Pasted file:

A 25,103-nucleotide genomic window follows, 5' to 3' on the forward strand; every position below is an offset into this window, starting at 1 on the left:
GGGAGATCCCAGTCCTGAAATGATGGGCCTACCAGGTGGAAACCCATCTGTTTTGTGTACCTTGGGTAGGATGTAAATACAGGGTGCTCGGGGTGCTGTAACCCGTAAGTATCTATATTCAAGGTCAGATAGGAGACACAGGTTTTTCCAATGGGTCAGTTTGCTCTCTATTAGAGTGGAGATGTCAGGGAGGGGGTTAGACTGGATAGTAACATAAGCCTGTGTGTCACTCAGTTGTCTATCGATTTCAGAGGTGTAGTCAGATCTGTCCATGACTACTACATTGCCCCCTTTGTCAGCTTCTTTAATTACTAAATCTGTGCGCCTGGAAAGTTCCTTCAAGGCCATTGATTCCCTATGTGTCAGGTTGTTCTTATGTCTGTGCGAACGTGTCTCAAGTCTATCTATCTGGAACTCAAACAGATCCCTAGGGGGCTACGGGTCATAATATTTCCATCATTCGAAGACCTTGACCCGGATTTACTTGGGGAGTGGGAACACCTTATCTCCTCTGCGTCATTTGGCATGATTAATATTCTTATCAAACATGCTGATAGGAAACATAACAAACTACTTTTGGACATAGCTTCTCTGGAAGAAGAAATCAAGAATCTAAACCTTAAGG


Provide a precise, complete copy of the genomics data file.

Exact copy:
A 25,103-nucleotide genomic window follows, 5' to 3' on the forward strand; every position below is an offset into this window, starting at 1 on the left:
GGGAGATCCCAGTCCTGAAATGATGGGCCTACCAGGTGGAAACCCATCTGTTTTGTGTACCTTGGGTAGGATGTAAATACAGGGTGCTCGGGGTGCTGTAACCCGTAAGTATCTATATTCAAGGTCAGATAGGAGACACAGGTTTTTCCAATGGGTCAGTTTGCTCTCTATTAGAGTGGAGATGTCAGGGAGGGGGTTAGACTGGATAGTAACATAAGCCTGTGTGTCACTCAGTTGTCTATCGATTTCAGAGGTGTAGTCAGATCTGTCCATGACTACTACATTGCCCCCTTTGTCAGCTTCTTTAATTACTAAATCTGTGCGCCTGGAAAGTTCCTTCAAGGCCATTGATTCCCTATGTGTCAGGTTGTTCTTATGTCTGTGCGAACGTGTCTCAAGTCTATCTATCTGGAACTCAAACAGATCCCTAGGGGGCTACGGGTCATAATATTTCCATCATTCGAAGACCTTGACCCGGATTTACTTGGGGAGTGGGAACACCTTATCTCCTCTGCGTCATTTGGCATGATTAATATTCTTATCAAACATGCTGATAGGAAACATAACAAACTACTTTTGGACATAGCTTCTCTGGAAGAAGAAATCAAGAATCTAAACCTTAAGG